To improve security and privacy, we are moving our web pages and services from HTTP to HTTPS. To give users of web services time to transition to HTTPS, we will support separate HTTP and HTTPS services until the end of 2017. From January 2018 most HTTP traffic will be automatically redirected to HTTPS. [more...] View this page in https
It has been shown [1,2] that the following glycosyl hydrolases can be, on the
basis of sequence similarities, classified into a single family:
β glucosidases (EC 18.104.22.168) from the fungi Aspergillus wentii (A-3),
Hansenula anomala, Kluyveromyces fragilis, Saccharomycopsis fibuligera,
(BGL1 and BGL2), Schizophyllum commune and Trichoderma reesei (BGL1).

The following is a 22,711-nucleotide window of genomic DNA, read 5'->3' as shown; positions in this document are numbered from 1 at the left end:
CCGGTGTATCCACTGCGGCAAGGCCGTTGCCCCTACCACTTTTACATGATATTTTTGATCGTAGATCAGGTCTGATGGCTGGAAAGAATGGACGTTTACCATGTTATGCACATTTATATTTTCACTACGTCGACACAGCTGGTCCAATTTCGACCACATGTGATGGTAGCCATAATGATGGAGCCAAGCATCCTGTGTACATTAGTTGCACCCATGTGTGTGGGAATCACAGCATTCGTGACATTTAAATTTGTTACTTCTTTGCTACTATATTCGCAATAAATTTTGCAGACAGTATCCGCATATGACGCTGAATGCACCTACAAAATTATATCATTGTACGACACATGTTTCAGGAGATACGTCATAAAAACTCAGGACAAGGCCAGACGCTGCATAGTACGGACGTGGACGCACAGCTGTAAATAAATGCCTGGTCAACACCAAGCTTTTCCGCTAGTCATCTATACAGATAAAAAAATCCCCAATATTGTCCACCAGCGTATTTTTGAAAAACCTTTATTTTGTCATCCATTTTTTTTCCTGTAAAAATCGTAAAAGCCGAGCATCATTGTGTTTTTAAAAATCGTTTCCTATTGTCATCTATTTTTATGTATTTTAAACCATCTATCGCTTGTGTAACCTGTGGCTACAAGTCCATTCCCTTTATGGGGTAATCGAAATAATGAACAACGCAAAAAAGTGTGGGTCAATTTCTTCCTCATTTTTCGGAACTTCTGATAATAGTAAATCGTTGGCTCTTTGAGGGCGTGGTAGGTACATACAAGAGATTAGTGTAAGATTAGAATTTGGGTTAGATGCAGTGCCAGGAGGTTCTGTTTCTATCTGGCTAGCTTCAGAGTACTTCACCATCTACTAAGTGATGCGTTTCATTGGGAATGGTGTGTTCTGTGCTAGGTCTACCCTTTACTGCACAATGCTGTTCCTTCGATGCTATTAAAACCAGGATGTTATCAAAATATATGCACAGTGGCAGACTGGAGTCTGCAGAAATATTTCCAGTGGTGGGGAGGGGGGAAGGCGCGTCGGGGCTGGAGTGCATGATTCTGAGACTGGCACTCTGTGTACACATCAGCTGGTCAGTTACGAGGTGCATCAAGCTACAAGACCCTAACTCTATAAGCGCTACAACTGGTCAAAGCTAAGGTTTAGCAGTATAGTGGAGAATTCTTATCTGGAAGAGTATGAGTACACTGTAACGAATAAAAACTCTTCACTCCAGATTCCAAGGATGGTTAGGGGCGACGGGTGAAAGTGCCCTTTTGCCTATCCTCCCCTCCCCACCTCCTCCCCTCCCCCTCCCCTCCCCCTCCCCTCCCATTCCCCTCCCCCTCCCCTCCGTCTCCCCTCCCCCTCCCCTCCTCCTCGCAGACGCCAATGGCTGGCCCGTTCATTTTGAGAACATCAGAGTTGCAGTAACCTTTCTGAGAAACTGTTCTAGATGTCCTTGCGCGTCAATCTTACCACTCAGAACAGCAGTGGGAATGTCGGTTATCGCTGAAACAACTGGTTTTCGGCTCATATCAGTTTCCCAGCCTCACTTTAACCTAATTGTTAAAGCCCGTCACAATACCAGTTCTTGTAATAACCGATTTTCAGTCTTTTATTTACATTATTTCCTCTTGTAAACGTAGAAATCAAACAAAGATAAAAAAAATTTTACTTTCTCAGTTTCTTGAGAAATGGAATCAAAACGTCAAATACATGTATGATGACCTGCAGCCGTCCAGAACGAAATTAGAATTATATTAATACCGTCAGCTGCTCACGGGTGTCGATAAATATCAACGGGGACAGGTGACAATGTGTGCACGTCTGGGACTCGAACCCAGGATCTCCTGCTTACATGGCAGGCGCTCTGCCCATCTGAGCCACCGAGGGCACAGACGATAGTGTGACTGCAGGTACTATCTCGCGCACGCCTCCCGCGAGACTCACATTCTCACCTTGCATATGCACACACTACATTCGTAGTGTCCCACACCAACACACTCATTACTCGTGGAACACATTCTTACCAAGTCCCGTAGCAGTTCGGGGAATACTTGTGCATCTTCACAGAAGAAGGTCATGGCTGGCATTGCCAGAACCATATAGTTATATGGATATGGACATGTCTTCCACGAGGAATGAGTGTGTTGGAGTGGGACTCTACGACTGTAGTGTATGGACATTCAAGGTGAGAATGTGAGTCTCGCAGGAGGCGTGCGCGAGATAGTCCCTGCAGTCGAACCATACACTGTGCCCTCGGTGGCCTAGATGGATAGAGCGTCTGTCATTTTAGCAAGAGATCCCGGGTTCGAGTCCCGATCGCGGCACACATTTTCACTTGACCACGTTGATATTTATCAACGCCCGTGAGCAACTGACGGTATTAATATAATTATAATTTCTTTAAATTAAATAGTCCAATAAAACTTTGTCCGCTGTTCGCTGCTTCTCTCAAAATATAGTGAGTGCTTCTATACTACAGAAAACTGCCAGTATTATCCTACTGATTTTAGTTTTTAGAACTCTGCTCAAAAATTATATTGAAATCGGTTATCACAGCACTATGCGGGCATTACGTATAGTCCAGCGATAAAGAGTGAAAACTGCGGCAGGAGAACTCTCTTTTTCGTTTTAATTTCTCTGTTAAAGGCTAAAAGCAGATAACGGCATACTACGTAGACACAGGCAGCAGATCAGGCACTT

β glucosidases from the bacteria Agrobacterium tumefaciens (Cbg1),
Butyrivibrio fibrisolvens (bglA), Clostridium thermocellum (bglB),
Escherichia coli (bglX), Erwinia chrysanthemi (bgxA) and Ruminococcus
Alteromonas strain O-7 β-hexosaminidase A (EC 22.214.171.124).
Bacillus subtilis hypothetical protein yzbA.
Escherichica coli hypothetical protein ycfO and HI0959, the corresponding
Haemophilus influenzae protein.
One of the conserved regions in these enzymes is centered on a conserved
aspartic acid residue which has been shown , in Aspergillus wentii β-glucosidase A3, to be implicated in the catalytic mechanism. We have used this
region as a signature pattern.
PROSITE is copyright. It is produced by the SIB Swiss Institute
Bioinformatics. There are no restrictions on its use by non-profit
institutions as long as its content is in no way modified. Usage by and
for commercial entities requires a license agreement. For information
about the licensing scheme send an email to
or see: prosite_license.html.